Hold off on Series I bond rollovers

Tuesday, May 2nd, 2006
Categorized as: Yesterday's News (old post archive)

I have Series I bonds purchased in May 2003, Nov 2004, and Oct 2005. I don’t need this money for at least five years. Does the new 1.40% fixed base-rate make it worthwhile to cash my Series I bonds and buy new ones?

Tom’s response

My advice is to hold off on any rollovers until next October. I have two reasons.

The first is that since only bonds less than five years old are worth rolling over (the older ones all have base rates of 3.00% or more), you’ll pay a penalty of your most recent three months interest when you redeem the I bonds you have now. You want that penalty to be three months of low interest, not three months of high interest.

Because of the way Savings Bond rate periods work, some I bonds just started earning the high inflation rate announced last November. You want to savor that high rate to the last drop, then wait through another three months of low rates to give up as the early-withdrawal penalty. If you were going to do a rollover, this table shows the earliest date you should act:

 

Don’t roll over I bonds before these dates!

Issue month Don’t rollover before
Jan or Jul Oct 2006
Feb or Aug Nov 2006
Mar or Sep Dec 2006
Apr or Oct Jan 2007
May or Nov Aug 2006
Jun or Dec Sep 2006

The second reason is that interest rates may continue to rise. By October we should have some idea whether the base rate announced next November could be even higher than 1.40%. If it is, you’ll be sorry you hurried to switch.

Some I bond investors also need to remember that I bonds have maximum annual purchase limits. Rolling bonds over could limit your ability to make new investments.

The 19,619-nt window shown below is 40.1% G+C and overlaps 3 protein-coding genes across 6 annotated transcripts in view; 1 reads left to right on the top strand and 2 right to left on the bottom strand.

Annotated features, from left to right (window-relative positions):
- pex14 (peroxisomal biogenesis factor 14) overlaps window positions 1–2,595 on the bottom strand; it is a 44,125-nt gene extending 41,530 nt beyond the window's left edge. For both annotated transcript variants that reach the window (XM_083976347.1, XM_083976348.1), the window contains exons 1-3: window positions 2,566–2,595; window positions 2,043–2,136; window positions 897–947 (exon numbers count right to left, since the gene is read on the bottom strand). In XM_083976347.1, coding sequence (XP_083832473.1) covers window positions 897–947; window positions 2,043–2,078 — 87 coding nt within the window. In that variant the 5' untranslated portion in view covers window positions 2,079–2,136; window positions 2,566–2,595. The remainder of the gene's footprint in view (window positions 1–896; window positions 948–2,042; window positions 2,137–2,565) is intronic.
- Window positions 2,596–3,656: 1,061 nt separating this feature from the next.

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FDIC Insured Certificates of Deposit can pay 1 or 2% more than savings bonds when held for a similar length of time. See top CD Rates Below:

14 Comments

On May 3rd, 2006 Terry said:

You refer to a “rollover.” Is there a way to roll the money directly from a 1% base I bond to one paying 1.4% and avoid a tax event? I assume I would redeem the 1% bond and use the proceeds to purchase a 1.4% bond. The interest from the sale would be taxable. True? Thank you.

On May 3rd, 2006 Tom Adams said:

Terry – Sorry I didn’t make this clear to begin with. In this case “rollover” is shorthand for redemption and repurchase, which does create a taxable event.

Direct rollovers from one Savings Bond into another aren’t available at this time, although they were in the past (E or EE rollovers to H or HH).

On May 7th, 2006 Doug said:

I might add that you may not want to do an immediate redemption and repurchase.

For example, to escape getting paid the meager 1% inflation component more for than 3 months, it may be strategic to cash May and Nov I-bonds on Aug 1, put the proceeds in a high-yield savings acct or cd, and then buy new I-Bonds in late Oct or late Nov depending on the Oct inflation figure.

On May 24th, 2006 John said:

Sorry, Tom, but there is no way to avoid earning the low current rate for 6 months. A bond purchased, for example, in August will continue to earn its initial rate for 6 months even after there is a new rate posted on November 1. The bond purchased in August will start earning the new rate February 1.

On May 24th, 2006 Tom Adams said:

John – yes, your understanding of when rates apply is correct and most people don’t get this.

However, if you want to redeem an I bond before five years and have the three penalty-months be low-rate months, this article explains how to do it.

The only situation in which this can’t be done is if your I bond was purchased in Nov 2005 or later. In that case, there’s no way to avoid earning the low rate for six months.

The original question, however, asked about I bonds purchased before Nov 2005.

On June 2nd, 2006 Faye said: